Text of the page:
As always, combat is never straightforward in trap decks. That's kind of the point and what makes them fun.
- Attack – There is actually a fair amount of power in this deck between Argalad when fully suited up, Mirlonde with her own Elven Spear, Ithilien Archers, and of course Anborn hits pretty hard too...although is primary job in this deck is trap recursion rather than combat. The single Galadhon Archer is in the deck because his effect synergizes with the main mechanics and he provides a target for that second Bow of the Galadhrim should I find it in my hand. That's actually what got him thrown into the deck!
Of course, the primary attackers are the traps themselves. Ranger Spikes control/neutralize enemies, poisoned stakes help kill them passively before they engage, and Forest Snares take care of the "low engagers" that get past everything else, essentially removing their impact from the game after one attack. This is a control deck, so the goal is not to go toe to toe with enemies, though the power is there when you need to.
- Defense – The beautiful thing about control, is that it typically works for attack and defense simultaneously. If enemies are neutralized or killed through passive/direct damage, they aren't attacking you. Occasionally you do have to take a big attack and it usually means chump blocking with the lowest cost character on the board or Master of the Forge, who's primary role switches to chump blocker once you fill your hand. Valour of the North is in the sideboard for quests where you anticipate taking more attacks then normal, and it is excellent for turning any character into a pretty stout defender for an attack. Just remember that the best defense is an enemy who is not attacking in the first place.
Mono-lore decks are the king of the toolbox, and that is why I love them.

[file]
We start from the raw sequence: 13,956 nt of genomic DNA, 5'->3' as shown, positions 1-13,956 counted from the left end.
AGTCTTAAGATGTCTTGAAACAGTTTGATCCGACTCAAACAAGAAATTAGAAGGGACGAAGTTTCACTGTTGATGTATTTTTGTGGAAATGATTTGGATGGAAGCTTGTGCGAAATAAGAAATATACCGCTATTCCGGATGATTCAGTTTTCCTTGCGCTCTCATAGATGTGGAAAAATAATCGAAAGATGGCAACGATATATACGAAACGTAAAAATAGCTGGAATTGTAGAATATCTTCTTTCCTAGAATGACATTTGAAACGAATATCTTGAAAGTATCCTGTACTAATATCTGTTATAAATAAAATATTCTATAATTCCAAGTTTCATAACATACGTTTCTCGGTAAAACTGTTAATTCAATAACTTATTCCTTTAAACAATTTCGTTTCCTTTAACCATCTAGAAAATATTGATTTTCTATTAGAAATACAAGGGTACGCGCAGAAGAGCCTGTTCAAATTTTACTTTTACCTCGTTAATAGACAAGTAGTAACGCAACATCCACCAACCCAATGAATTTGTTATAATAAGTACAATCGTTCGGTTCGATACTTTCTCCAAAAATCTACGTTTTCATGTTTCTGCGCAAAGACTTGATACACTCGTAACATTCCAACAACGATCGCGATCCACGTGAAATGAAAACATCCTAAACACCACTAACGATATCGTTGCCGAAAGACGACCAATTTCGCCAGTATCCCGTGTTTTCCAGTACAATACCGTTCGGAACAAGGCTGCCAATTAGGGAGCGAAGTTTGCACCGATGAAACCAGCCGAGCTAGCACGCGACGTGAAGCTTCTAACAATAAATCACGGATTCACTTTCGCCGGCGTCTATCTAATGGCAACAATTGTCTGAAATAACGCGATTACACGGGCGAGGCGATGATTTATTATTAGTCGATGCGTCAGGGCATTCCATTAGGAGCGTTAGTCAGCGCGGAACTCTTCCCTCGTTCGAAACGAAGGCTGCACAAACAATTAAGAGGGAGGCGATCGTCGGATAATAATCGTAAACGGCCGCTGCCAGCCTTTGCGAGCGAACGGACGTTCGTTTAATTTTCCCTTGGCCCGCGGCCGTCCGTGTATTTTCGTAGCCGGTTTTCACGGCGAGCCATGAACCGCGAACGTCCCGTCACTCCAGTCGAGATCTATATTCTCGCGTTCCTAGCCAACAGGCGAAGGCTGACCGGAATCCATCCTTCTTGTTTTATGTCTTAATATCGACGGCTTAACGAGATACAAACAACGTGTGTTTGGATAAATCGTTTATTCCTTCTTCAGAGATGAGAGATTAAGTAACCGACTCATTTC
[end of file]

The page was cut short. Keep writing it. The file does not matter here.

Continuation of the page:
I've mostly talked about them in other descriptions so I won't rehash too much here, as they are central to the deck mechanics. I will say something that isn't terribly intuitive at first, that traps not only have direct effects, but function as "markers" for secondary effects. This is why the Ithilien Pit still carries a ton of value even later in the game when most enemies will engage due to high threat. For 0 cost and a card draw, you "mark" an enemy for Forest Patrol, one of the most potent direct damage effects in the game. Also serves as a marker for Valour of the North if you are playing it and of course allows you to kill enemies in staging with normal one sided combat in the early game. Ranger Spikes, Poisoned Stakes, and Forest Snares have already been discussed. They are controlling enemies minimizing their impact on the game.
In the mid to late game, Anborn becomes a critical component of the deck's strategy by recurring traps from the discard pile. He is a big part of the reason why I built this particular deck. I normally find him a bit too expensive but in this particular build he is quite valuable because you are killing more enemies through direct damage, sending more traps to the discard pile. Erebor Hammersmith is in the sideboard mostly for quests that really jack with your threat making it hard to control enemy engagement; in which case his job is to recur the Woodmen's Clearing.
Woodmen's Clearing is the card that finally made me realize that yes, I could make this deck work in solo. One weak point of the deck has always been that it thrives off of low threat, but it's previously been very difficult to manage threat from a mono-lore deck. No longer, this card is everything you need to keep that threat low and maximizing enemy control.